7. Live TraceOnce I’ve pasted the artwork into Illustrator, I’m going to select the artwork and click the Live Trace feature near the top of the screen (circled in red below.) When the image has been traced, visit the settings on the top menu bar. In CS6, there’s actually a Live Trace panel that you can use to adjust trace settings. With Preview checked, I’ll adjust settings until Live Trace has satisfactorily rendered the artwork. Since my charcoal is basically one color, I’m going to use the black and white mode and check Ignore White.
8. ExpandAfter I’m satisfied with the results of the live trace, I’ll click Trace and go up to Expand on the tracing menu. Now my image has been converted to vector paths!
9. Delete Stray PathsNow I’m going to delete all the stray paths with a transparent fill. With my fill and stroke both set to blank, go to Select > Same > Fill & Stroke, then delete all the selected paths. I’m now left with only the black-filled artwork. Delete all other unnecessary stray paths, then select all (Command+A) and create a compound path (Command+8). Now you’ve got a clean source path with which to make art brushes.
10. Straighten Your LinesYou’ve probably noticed how some of your hand-drawn lines aren’t completely straight. I’ve created a guideline to see how straight the line is, and I’ve noticed it needs to be straightened out and rotated a bit. With the guide in place, I’ll select the artwork and rotate it with the Rotate tool. Next, I’ll go to Object > Envelope Distort > Make with Mesh. By creating a simple envelope, I can adjust the line so it is straight. My mesh settings: After making a few minor adjustments, the brush looks a little straighter. After you’re done adjusting, go to Object > Expand. With Object checked, click OK.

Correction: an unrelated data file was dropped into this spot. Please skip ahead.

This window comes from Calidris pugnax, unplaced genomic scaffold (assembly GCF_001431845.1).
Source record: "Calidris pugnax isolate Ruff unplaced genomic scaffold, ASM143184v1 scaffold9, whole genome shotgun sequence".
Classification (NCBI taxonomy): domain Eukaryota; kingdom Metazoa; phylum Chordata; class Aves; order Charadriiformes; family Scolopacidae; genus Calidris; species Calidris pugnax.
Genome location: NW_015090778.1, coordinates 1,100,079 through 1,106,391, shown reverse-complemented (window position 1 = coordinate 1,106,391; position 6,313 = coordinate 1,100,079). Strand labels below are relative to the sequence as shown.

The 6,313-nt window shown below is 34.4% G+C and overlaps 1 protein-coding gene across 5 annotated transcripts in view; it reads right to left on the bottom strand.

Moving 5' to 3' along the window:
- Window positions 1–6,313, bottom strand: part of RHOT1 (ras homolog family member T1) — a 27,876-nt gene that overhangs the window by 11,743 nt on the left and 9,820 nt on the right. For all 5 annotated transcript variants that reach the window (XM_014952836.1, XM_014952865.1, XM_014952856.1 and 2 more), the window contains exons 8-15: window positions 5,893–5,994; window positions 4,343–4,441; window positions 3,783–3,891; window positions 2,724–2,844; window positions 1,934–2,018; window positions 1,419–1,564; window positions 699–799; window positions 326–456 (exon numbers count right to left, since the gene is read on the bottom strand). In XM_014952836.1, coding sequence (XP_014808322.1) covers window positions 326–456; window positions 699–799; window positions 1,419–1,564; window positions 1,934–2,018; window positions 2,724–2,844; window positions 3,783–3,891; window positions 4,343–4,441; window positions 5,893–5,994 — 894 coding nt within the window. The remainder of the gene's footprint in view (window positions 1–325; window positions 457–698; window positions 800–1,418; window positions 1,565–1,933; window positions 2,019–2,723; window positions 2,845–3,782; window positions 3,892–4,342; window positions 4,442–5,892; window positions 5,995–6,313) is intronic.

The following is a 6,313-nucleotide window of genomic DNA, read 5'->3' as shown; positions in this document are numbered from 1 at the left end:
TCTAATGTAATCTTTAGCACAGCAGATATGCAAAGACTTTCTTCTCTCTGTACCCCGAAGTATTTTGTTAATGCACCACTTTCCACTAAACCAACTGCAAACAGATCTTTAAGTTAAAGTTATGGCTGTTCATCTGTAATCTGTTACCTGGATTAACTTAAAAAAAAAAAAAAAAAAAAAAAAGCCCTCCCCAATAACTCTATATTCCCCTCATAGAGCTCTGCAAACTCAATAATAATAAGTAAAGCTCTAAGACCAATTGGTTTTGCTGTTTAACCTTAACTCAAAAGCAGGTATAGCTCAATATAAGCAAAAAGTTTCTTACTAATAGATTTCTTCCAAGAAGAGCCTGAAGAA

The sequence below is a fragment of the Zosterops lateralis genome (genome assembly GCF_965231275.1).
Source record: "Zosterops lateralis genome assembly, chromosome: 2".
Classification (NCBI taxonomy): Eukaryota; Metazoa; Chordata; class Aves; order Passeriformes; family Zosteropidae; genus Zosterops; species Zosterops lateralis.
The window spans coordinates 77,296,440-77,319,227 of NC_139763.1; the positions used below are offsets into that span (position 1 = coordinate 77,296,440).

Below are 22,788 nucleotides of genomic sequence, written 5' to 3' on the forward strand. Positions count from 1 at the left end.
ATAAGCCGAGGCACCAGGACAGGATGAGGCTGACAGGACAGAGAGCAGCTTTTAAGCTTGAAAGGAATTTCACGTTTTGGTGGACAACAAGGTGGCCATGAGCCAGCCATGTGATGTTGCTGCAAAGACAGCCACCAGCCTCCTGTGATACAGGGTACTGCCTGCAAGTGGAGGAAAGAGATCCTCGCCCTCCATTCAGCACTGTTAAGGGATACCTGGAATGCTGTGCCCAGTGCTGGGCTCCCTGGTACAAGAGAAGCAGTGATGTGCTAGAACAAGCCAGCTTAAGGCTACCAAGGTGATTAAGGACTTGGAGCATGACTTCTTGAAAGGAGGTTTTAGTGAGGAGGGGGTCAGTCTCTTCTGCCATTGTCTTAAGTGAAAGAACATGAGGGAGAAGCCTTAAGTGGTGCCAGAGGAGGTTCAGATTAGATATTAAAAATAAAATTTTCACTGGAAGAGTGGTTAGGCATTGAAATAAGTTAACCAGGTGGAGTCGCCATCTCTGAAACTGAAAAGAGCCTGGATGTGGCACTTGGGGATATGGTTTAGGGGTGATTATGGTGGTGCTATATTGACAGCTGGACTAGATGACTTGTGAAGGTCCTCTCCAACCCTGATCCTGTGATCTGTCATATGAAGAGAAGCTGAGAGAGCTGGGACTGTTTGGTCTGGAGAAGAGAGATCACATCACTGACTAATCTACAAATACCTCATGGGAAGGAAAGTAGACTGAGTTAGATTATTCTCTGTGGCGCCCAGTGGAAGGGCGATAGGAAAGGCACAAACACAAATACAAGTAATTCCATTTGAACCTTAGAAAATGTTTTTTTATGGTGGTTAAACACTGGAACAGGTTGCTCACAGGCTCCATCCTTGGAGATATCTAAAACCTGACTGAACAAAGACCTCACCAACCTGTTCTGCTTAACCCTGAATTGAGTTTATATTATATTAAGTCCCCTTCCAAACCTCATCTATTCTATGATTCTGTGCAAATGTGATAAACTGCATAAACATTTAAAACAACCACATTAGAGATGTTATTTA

11. Fix Overlapping IssuesWith your brush selected, visit the Attributes panel and click the attribute called Use Non-Zero Winding Fill Rule. This little attribute will prevent your paths from this crazy overlapping “effect” when you try to use your brush: Congratulations! You’re ready for the final step: creating the brush.
12. Create the BrushNow, my brush is pretty big, so I’m going to make it about 1/3 the original size. With the artwork selected, visit your brushes panel and create a new brush. Choose Art Brush and click OK. Your art brush menu will come up: The only change I made was to change the colorization method to Hue Shift so my brush can assume any color applied to the path stroke.
All FinishedGreat job! You’ve just created your very own art brush completely from scratch. Now you’re armed and ready for your next handmade vector design! Love art brushes but running short on time? Check out the Brush Studio, a collection of high-quality art brushes, handmade patterns, and rustic styles. Have you ever created an art brush? What have you created with art brushes?
Beth Rufener, the shop owner of Ornaments of Grace, is a wife, mom of two, graphic designer, amateur photographer, aspiring foodie, occasional musician, and avid collector of fonts. She and her family live outside of Rittman, Ohio.